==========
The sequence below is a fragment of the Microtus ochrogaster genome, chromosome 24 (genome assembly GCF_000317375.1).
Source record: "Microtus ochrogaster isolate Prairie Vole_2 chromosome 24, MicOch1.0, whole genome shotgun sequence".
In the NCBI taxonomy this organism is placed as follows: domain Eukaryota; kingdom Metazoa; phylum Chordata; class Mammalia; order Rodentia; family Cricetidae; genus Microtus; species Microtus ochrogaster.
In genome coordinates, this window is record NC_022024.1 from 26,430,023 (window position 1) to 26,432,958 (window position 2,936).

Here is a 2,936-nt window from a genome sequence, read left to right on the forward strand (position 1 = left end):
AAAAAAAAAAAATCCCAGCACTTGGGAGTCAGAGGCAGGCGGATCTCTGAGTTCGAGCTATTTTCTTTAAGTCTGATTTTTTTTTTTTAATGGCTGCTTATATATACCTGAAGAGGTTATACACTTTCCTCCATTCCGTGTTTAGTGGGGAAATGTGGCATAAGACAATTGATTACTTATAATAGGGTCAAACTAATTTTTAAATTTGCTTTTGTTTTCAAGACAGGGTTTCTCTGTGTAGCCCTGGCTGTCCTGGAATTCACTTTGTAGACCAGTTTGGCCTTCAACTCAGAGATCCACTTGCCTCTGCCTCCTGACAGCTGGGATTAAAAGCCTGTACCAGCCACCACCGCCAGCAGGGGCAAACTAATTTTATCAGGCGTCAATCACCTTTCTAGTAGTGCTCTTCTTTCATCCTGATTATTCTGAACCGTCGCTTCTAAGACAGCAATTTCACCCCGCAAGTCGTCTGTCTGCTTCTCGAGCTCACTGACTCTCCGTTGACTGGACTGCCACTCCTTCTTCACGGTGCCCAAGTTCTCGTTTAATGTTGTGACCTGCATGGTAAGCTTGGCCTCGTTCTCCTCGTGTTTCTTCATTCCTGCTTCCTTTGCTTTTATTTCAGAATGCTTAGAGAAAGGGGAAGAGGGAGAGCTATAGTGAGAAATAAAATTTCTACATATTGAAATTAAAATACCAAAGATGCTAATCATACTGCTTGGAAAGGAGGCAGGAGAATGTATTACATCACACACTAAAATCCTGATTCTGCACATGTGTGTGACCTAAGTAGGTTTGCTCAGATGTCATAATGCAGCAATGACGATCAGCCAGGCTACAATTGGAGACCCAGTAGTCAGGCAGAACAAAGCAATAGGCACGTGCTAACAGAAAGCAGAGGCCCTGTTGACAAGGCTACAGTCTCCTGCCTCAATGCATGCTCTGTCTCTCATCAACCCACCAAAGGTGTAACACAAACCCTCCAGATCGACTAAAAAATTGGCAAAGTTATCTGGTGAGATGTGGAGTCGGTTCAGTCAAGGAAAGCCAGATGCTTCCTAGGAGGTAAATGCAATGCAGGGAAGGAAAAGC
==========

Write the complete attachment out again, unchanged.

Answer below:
The sequence below is a fragment of the Microtus ochrogaster genome, chromosome 24 (genome assembly GCF_000317375.1).
Source record: "Microtus ochrogaster isolate Prairie Vole_2 chromosome 24, MicOch1.0, whole genome shotgun sequence".
In the NCBI taxonomy this organism is placed as follows: domain Eukaryota; kingdom Metazoa; phylum Chordata; class Mammalia; order Rodentia; family Cricetidae; genus Microtus; species Microtus ochrogaster.
In genome coordinates, this window is record NC_022024.1 from 26,430,023 (window position 1) to 26,432,958 (window position 2,936).

Here is a 2,936-nt window from a genome sequence, read left to right on the forward strand (position 1 = left end):
AAAAAAAAAAAATCCCAGCACTTGGGAGTCAGAGGCAGGCGGATCTCTGAGTTCGAGCTATTTTCTTTAAGTCTGATTTTTTTTTTTTAATGGCTGCTTATATATACCTGAAGAGGTTATACACTTTCCTCCATTCCGTGTTTAGTGGGGAAATGTGGCATAAGACAATTGATTACTTATAATAGGGTCAAACTAATTTTTAAATTTGCTTTTGTTTTCAAGACAGGGTTTCTCTGTGTAGCCCTGGCTGTCCTGGAATTCACTTTGTAGACCAGTTTGGCCTTCAACTCAGAGATCCACTTGCCTCTGCCTCCTGACAGCTGGGATTAAAAGCCTGTACCAGCCACCACCGCCAGCAGGGGCAAACTAATTTTATCAGGCGTCAATCACCTTTCTAGTAGTGCTCTTCTTTCATCCTGATTATTCTGAACCGTCGCTTCTAAGACAGCAATTTCACCCCGCAAGTCGTCTGTCTGCTTCTCGAGCTCACTGACTCTCCGTTGACTGGACTGCCACTCCTTCTTCACGGTGCCCAAGTTCTCGTTTAATGTTGTGACCTGCATGGTAAGCTTGGCCTCGTTCTCCTCGTGTTTCTTCATTCCTGCTTCCTTTGCTTTTATTTCAGAATGCTTAGAGAAAGGGGAAGAGGGAGAGCTATAGTGAGAAATAAAATTTCTACATATTGAAATTAAAATACCAAAGATGCTAATCATACTGCTTGGAAAGGAGGCAGGAGAATGTATTACATCACACACTAAAATCCTGATTCTGCACATGTGTGTGACCTAAGTAGGTTTGCTCAGATGTCATAATGCAGCAATGACGATCAGCCAGGCTACAATTGGAGACCCAGTAGTCAGGCAGAACAAAGCAATAGGCACGTGCTAACAGAAAGCAGAGGCCCTGTTGACAAGGCTACAGTCTCCTGCCTCAATGCATGCTCTGTCTCTCATCAACCCACCAAAGGTGTAACACAAACCCTCCAGATCGACTAAAAAATTGGCAAAGTTATCTGGTGAGATGTGGAGTCGGTTCAGTCAAGGAAAGCCAGATGCTTCCTAGGAGGTAAATGCAATGCAGGGAAGGAAAAGC